Leather craftsman Justin Jacques Kilcher was originally interested in pursuing woodworking as a hobby, but soon realized it was never meant to be practiced within the confines of a small bedroom, so he turned to leather. Now Kilcher makes a living off of his leather work, and he’s nearly perfected the process by which he creates his goods.
Kilcher’s leather moleskine case has stolen my chronic journaler’s heart. I’ve stuck with the classic composition notebook for over a decade. They cry out for customization (who wants a stack of identically black and white speckled notebooks? Not me.) and a protective leather case with a pen insert would do the trick nicely.
Kilcher starts out by making templates in Adobe Illustrator and printing them on cardstock. This paper prototyping phase allows him to see what works and what doesn’t. “Figuring out where to place the open slot for the pen took a few attempts,” he says.
Once the design has been tweaked sufficiently, he takes the file to his local makerspace and laser cuts a sturdier template from acrylic. The acrylic templates make it exceptionally easy to position, trace, and cut shapes from the leather. Next he paints the leather and glues the pieces together to hold them in place for sewing. After sewing comes sanding, and some finishing touches with paint.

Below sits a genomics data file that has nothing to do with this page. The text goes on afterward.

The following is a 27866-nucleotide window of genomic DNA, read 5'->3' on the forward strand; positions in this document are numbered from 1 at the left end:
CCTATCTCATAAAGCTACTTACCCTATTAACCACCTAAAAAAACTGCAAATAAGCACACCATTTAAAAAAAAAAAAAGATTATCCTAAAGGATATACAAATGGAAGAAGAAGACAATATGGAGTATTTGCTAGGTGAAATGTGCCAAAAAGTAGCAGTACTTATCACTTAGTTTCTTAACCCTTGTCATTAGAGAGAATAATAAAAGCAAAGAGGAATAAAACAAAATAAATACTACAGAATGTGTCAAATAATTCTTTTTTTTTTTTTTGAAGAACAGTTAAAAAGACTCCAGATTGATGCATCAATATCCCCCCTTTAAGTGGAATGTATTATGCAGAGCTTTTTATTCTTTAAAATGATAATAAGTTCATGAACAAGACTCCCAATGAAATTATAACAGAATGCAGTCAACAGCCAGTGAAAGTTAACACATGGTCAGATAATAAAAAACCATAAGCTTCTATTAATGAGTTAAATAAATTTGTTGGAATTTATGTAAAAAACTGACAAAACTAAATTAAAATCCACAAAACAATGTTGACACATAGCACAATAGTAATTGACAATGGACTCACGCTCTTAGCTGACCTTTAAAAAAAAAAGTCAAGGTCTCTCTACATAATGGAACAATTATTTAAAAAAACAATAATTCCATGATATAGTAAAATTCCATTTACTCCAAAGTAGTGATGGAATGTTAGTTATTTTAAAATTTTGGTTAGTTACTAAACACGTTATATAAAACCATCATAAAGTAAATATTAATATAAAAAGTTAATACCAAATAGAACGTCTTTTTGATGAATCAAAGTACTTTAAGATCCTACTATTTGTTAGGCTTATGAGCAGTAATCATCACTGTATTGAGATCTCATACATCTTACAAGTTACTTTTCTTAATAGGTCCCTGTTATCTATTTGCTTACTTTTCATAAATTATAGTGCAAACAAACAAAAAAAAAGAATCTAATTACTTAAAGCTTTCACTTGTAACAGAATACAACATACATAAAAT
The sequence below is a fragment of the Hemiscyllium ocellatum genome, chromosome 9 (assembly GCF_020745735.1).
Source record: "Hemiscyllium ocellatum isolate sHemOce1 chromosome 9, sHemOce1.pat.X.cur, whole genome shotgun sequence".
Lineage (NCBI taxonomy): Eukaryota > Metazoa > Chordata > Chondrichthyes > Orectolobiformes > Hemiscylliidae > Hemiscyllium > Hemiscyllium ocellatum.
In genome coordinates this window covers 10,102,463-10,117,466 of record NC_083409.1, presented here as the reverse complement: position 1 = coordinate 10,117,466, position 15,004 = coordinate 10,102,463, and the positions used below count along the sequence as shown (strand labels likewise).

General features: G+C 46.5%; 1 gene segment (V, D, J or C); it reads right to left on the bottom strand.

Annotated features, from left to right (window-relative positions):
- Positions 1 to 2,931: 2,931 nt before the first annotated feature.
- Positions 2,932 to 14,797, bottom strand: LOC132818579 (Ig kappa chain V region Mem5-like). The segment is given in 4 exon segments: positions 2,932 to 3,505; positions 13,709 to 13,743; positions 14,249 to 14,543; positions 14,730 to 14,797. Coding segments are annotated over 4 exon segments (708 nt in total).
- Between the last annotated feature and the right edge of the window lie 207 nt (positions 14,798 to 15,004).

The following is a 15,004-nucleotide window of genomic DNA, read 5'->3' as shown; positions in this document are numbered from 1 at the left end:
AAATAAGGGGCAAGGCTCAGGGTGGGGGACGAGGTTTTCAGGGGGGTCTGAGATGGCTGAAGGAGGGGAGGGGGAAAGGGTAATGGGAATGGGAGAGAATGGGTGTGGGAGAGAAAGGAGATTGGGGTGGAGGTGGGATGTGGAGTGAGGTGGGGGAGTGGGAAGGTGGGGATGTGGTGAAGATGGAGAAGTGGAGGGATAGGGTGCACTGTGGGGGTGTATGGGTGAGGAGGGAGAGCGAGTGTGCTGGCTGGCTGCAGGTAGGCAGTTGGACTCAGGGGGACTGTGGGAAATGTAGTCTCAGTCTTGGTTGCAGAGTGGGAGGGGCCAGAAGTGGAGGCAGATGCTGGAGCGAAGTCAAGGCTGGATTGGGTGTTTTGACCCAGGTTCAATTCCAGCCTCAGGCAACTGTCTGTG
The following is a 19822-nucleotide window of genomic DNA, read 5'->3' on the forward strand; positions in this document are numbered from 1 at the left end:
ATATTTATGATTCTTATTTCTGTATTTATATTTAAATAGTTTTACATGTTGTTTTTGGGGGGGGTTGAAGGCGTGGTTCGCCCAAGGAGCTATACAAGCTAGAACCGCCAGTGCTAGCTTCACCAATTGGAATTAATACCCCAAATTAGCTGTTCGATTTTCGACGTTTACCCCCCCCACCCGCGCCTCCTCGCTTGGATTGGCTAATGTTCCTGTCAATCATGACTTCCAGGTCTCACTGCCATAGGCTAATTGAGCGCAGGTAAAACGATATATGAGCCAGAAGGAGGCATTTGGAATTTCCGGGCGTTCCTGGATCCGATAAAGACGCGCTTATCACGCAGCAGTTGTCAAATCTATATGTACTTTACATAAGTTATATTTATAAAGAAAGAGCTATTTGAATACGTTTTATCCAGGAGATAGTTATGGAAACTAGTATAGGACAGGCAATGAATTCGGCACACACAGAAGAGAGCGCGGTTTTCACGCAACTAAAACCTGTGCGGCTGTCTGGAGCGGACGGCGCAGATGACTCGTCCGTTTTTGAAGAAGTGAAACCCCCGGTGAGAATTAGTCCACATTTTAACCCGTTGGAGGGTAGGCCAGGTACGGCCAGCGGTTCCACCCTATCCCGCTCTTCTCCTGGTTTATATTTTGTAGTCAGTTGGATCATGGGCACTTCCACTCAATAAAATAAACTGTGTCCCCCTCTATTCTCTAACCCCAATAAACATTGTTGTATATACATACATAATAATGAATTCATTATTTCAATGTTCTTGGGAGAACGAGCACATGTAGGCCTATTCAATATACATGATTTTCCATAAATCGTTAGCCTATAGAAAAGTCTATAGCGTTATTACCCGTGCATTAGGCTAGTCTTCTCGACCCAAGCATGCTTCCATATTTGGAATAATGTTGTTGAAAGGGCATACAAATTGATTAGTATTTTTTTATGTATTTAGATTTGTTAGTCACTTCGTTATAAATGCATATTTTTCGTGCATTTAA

The process, Kilcher says, is ever-evolving. He experiments with the thickness of the leather, the sewing machine’s tension, and where to begin the stitch line. When the thickness changes, the sewing machine’s settings also need to be reconfigured. “It’s a bit of a pain, but I want it to be done correctly!” says Kilcher. Words of wisdom that should be associated with any labor of love.